ReqSandbox - Ecto SQL Sandbox requests for external HTTP clients

Photo of a toy truck in a sandbox
Photo by Takeshi Morisato on Unsplash

Req plugin for Phoenix.Ecto.SQL.Sandbox.

ReqSandbox simplifies making concurrent, transactional requests to a Phoenix server. Just before making a request, the sandbox metadata is applied via the specified request header. If there is no metadata available, then ReqSandbox creates a new sandbox session and saves the metadata for future requests. This is mostly useful in client test environments to ensure logical isolation between concurrent tests.


The Ecto SQL Sandbox Usage Guide included in the docs is a Livebook with an interactive demonstration of all the sandbox features.

  {:req, "~> 0.3.0"},
  {:req_sandbox, "~> 0.1.0"}

req = "http://localhost:4000" |> ReqSandbox.attach()!(req, url: "/api/posts", json: %{"post" => %{"msg" => "Hello, world!"}}).body
# => %{"data" => %{"id" => 2, "msg" => "Hello, world!"}}

# => "BeamMetadata (g2gCZAACdjF0AAAAA2QABW93bmVyWGQAInZ2ZXMzM2o1LWxpdmVib29...)"


If you are writing HTTP clients in Elixir to communicate with Phoenix/Plug + Ecto services, then this package is for you! Sandboxing client requests is an effective way to provide developers with an integration environment that can be operated concurrently while maintaining logical isolation between development sessions.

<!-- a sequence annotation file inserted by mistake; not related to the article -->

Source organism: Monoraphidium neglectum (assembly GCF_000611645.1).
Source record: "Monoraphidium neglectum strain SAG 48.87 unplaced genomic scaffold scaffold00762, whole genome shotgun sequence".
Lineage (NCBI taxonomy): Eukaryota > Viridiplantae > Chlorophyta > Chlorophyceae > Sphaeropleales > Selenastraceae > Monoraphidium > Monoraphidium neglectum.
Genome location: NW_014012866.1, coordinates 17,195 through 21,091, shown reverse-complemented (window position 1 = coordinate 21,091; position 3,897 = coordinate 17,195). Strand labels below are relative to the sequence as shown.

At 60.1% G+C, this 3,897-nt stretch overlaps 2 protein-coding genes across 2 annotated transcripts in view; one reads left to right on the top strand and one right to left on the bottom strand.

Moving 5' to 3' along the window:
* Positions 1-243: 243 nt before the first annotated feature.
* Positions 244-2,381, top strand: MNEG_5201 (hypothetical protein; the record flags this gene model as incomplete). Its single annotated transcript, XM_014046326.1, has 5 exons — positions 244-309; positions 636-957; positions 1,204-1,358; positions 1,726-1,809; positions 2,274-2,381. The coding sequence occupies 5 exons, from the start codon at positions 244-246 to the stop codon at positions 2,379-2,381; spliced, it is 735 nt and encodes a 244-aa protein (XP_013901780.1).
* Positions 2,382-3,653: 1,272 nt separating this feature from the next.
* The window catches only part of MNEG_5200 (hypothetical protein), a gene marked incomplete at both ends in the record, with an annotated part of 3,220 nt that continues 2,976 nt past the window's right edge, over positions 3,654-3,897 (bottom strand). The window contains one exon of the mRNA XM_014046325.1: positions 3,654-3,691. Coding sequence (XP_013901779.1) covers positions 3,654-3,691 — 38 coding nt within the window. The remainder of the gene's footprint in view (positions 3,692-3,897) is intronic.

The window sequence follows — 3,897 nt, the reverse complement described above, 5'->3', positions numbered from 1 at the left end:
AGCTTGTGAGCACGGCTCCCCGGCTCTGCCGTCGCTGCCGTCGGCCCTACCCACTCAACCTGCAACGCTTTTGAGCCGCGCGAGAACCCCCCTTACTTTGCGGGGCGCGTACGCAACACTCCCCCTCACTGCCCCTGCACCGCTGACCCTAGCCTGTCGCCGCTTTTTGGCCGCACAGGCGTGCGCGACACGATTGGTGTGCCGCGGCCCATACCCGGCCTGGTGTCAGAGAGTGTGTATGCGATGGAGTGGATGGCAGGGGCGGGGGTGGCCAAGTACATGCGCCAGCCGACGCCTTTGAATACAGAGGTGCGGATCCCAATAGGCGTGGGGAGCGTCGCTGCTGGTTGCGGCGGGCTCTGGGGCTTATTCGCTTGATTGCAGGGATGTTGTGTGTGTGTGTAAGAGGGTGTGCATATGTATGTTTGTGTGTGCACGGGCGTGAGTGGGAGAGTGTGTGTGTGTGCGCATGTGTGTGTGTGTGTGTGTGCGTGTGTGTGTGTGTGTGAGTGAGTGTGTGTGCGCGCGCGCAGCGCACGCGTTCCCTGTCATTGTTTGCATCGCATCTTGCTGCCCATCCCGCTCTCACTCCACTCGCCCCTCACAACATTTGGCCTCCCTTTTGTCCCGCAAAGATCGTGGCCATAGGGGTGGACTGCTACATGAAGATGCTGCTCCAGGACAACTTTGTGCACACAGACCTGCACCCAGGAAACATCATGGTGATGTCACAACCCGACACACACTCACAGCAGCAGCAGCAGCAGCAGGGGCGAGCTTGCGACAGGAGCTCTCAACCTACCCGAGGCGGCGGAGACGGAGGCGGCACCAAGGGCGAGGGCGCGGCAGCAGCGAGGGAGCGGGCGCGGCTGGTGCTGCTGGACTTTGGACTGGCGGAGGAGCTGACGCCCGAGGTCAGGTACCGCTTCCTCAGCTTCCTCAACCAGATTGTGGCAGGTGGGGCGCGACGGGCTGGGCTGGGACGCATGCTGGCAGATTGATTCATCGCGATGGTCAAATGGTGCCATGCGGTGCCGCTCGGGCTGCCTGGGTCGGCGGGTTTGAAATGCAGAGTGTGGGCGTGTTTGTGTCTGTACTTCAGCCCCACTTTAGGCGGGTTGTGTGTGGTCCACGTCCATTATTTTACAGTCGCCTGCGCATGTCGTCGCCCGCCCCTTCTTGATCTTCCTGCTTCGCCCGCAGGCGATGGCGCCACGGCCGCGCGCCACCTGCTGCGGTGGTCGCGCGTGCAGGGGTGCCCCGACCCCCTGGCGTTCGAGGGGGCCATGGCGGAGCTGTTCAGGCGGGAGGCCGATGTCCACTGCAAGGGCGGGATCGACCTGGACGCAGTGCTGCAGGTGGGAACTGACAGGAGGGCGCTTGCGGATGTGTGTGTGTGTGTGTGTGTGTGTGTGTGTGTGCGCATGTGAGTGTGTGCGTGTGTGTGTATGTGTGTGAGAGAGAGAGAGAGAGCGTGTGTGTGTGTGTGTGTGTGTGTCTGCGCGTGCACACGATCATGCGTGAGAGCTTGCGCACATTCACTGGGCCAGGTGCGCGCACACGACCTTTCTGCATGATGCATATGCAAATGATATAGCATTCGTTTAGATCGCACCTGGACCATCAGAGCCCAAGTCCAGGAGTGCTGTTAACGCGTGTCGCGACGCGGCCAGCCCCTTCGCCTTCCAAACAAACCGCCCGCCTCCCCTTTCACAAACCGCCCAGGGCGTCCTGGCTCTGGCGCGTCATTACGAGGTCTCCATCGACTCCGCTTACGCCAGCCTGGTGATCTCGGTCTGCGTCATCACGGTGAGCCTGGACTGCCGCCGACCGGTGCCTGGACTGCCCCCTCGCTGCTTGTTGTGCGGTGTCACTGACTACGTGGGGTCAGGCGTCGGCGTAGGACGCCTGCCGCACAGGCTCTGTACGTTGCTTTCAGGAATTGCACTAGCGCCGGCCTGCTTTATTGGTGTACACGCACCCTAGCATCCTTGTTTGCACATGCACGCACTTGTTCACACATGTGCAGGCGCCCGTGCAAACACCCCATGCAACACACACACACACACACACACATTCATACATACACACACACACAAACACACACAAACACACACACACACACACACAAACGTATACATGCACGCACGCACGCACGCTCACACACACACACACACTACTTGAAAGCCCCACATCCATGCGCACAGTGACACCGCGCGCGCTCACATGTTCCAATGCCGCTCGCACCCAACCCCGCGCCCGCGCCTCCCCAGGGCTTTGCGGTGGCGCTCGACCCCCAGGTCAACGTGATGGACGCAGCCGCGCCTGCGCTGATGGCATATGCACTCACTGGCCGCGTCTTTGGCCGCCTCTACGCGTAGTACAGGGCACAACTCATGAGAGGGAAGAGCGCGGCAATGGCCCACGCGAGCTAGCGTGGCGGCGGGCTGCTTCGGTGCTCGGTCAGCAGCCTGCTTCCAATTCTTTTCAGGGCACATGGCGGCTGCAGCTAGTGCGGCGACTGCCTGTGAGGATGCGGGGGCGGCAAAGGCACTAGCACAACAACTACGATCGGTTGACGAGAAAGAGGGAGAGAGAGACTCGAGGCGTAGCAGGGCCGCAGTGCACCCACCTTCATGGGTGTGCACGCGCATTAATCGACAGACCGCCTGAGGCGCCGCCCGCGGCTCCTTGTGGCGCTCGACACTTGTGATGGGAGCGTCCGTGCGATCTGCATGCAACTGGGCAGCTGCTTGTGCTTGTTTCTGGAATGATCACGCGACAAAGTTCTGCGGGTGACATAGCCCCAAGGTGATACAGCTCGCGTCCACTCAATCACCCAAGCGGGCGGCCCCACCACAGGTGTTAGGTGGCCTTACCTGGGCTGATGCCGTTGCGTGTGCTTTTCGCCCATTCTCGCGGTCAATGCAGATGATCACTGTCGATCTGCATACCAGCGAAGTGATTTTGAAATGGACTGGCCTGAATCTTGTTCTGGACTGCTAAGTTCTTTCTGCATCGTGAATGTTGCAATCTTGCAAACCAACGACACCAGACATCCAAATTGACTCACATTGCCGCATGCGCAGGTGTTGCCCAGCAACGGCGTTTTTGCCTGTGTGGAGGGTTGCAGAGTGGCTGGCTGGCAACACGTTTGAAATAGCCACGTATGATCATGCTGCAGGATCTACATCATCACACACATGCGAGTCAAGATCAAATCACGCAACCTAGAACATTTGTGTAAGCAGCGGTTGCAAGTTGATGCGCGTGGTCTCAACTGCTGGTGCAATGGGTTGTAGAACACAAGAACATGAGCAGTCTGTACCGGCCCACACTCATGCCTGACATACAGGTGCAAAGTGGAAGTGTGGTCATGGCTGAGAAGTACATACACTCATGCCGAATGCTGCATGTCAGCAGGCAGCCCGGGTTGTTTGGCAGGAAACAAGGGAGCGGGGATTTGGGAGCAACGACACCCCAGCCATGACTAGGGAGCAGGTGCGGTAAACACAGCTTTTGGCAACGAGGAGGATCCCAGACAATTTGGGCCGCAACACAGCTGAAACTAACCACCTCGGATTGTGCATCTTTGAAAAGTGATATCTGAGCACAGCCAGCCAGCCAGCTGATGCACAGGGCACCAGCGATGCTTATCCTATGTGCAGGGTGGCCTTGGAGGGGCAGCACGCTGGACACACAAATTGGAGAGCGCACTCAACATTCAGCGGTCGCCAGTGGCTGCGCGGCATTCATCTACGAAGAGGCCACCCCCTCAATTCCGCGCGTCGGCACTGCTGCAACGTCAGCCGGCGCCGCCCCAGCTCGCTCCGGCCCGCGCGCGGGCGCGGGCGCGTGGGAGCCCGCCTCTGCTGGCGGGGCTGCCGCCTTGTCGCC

im surprised this doesn’t just add $callers into the header, that way the http request also has access to mox, and whatever else in the ecosystem gets that kind of concurrency support, in stead of just ecto

There’s no long running pid to set $callers to for the phoenix sandbox. It’s meant to work for e2e tests for tools, which might not even run on the beam, which checkout and checkin db connections statelessly as far as the beam is concerned.

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Yeah ReqSandbox is only useful if you have an Elixir client communicating with a Phoenix/Plug server over HTTP. The client initiates the sandbox session and is responsible for including the given metadata on each request.

I decided to make ReqSandbox because anecdotally it’s a pain to account for the header value all the way thru your client application, especially if your app fires off HTTP requests in an ad-hoc fashion rather than passing around a client/request struct. Further, if you are using the sandbox to support integration tests it’s rather important to ensure that all of your requests are properly sandboxed, otherwise you run the risk of tainting your integration database with un-sandboxed operations.

v0.1.2 (2022-12-22)

  • Removes POST body content before making the sandbox request.

  • Adds missing content-length header on the sandbox request.

  • Adds ReqSandbox.token/0 to fetch the current token if it exists.

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